Anatomy of the Cloud

Your company is working on its IT budget and the CIO meets with the CFO to discuss additional costs for cloud computing.  The CIO is explaining the costs he’s added to the budget to take advantage of cloud computing. The CFO is puzzled, everything he has read suggests leveraging cloud computing to reduce IT costs.  Why an increase in IT expenses to move to cloud computing.

Reality is, there is no single answer to explain what you get when you go to cloud computing.  There are at least three levels of cloud computing to consider:  Infrastructure as a Service, IaaS;  Platform as a Service, PaaS; and Software as a Service, SaaS.   Each has its own advantages and disadvantages.    Using these three levels will help you understand the anatomy of the cloud.

Organizing your IT along the same three levels of cloud computing will help you measure the benefits of utilizing cloud computing and if cloud computing is right for your company.   A simple way to look at it is by services.  IaaS is comprised of your servers and storage.   Amazon, Google and Apple all offer variations of server and storage solutions.   Having a centralized server and storage cost structure in your company provides the best basis for evaluating your opportunity to leverage cloud computing for IaaS.

PaaS is what is needed to develop software solutions for your business.  It is more difficult to separate the cost of your IT computing platform.  Azure by Microsoft is an example of PaaS.  PaaS is a great cloud computing offering for anyone interested in developing software and may work well for a company with a small programming team.  It is probably more difficult for a large company to leverage services at this level.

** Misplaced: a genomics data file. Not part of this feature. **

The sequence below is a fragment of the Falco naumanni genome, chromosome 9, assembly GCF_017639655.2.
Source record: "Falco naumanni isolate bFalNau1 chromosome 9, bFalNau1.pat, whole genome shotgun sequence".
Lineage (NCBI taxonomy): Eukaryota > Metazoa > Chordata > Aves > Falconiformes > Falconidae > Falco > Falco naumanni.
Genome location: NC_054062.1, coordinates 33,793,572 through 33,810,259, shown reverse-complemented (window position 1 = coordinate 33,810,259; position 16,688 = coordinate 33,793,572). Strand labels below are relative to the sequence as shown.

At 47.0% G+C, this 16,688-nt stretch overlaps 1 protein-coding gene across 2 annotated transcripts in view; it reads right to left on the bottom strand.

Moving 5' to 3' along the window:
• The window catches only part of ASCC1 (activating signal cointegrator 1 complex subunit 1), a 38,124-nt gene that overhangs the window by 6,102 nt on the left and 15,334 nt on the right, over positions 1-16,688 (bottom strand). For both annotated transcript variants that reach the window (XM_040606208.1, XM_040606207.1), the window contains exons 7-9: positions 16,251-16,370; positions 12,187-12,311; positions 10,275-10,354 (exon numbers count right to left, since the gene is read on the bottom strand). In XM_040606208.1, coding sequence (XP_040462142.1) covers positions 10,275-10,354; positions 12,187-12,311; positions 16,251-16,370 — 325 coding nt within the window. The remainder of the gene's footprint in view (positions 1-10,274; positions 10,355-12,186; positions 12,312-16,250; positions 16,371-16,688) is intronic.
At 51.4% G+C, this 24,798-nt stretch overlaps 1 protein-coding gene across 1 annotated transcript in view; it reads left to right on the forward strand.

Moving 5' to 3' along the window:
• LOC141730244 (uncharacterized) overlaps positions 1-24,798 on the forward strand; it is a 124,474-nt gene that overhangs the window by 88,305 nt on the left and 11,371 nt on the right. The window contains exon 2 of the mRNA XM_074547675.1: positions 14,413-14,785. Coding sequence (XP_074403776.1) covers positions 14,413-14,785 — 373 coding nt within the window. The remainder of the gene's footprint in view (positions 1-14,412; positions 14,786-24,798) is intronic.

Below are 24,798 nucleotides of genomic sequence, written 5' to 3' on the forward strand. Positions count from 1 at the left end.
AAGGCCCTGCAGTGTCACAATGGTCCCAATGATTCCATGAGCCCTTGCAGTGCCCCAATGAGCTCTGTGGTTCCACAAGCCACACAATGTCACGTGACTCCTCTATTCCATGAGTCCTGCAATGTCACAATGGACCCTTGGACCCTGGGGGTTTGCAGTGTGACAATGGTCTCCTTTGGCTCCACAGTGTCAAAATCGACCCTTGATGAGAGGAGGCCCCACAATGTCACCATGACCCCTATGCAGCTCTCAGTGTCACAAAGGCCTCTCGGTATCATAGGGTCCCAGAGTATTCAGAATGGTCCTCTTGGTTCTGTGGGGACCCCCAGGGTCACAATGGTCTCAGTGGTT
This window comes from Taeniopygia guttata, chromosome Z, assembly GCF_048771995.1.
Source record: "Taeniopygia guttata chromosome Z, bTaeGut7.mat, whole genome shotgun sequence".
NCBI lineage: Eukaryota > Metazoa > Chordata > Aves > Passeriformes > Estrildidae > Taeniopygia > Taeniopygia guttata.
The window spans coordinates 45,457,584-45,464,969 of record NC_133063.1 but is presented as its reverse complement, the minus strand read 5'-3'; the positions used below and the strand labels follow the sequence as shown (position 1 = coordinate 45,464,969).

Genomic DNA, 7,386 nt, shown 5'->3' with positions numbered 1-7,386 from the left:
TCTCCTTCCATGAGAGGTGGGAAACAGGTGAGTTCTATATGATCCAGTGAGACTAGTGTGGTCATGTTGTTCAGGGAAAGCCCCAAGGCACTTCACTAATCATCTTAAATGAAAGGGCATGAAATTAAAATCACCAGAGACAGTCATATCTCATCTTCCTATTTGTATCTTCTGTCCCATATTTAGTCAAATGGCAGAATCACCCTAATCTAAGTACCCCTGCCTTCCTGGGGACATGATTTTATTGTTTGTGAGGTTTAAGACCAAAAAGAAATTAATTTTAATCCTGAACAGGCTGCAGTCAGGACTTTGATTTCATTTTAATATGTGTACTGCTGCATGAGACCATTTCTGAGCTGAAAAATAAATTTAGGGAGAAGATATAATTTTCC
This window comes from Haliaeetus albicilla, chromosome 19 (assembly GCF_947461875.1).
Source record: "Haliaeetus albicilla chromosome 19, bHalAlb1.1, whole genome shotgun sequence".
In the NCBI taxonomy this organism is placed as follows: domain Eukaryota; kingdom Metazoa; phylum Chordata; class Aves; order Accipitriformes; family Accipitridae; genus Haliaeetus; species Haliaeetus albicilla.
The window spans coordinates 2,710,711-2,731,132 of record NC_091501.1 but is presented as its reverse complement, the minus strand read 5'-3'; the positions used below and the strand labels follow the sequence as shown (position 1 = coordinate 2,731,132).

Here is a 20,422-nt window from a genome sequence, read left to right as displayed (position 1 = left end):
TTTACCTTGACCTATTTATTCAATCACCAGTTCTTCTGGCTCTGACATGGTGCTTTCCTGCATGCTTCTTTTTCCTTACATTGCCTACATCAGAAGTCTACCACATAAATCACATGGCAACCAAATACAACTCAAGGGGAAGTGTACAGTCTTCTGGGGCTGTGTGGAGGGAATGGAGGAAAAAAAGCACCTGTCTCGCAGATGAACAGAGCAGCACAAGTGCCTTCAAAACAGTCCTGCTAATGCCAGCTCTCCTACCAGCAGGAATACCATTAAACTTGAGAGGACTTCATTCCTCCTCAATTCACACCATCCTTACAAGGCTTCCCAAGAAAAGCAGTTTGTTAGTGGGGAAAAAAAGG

SaaS is the highest level of service you can get through cloud computing.  Salesforce.com is an example of SaaS.  In this case, the business gets a complete business application and just has to add their business content.   These types of solutions work best for Business Applications that automate well understood business processes.   Typically, understanding the cost of using an SaaS solution can be done as part of a build versus buy analysis.

Employing a SaaS solution avoids the investment in infrastructure and potentially avoids an investment in a programming platform.   Servers and storage are often purchased to support new Business Application development.    An investment in a programming platform, PaaS, is not necessarily a cost savings.  It is likely the tools used to develop the solution are already owned.

It’s quite possible the reason the CIO is looking for more in money is because they’ve selected a SaaS business application.  The application provides additional automation for the company and increases IT capabilities which justifies additional IT expenditures.  The company is buying this additional capability comes from a cloud based solution.

IT is a very a complex, tightly coupled set of services, individual competencies and costs.  Cloud computing offerings are just as complex to understand.  It is important to accept that Cloud computing is going to continue to grow and learn how to leverage Cloud services.  Over time, the Cloud will dramatically change the way companies acquire IT services.  To properly leverage the Cloud, companies should align their IT services with how cloud computing services are offered.   A proper alignment of IT by services, roles (i.e. competencies) and responsibilities provide the clarity needed to leverage the Cloud.   This will provide the CIO and CFO with a common basis for evaluating the opportunities and risks of Cloud Computing.

 

 

 

 

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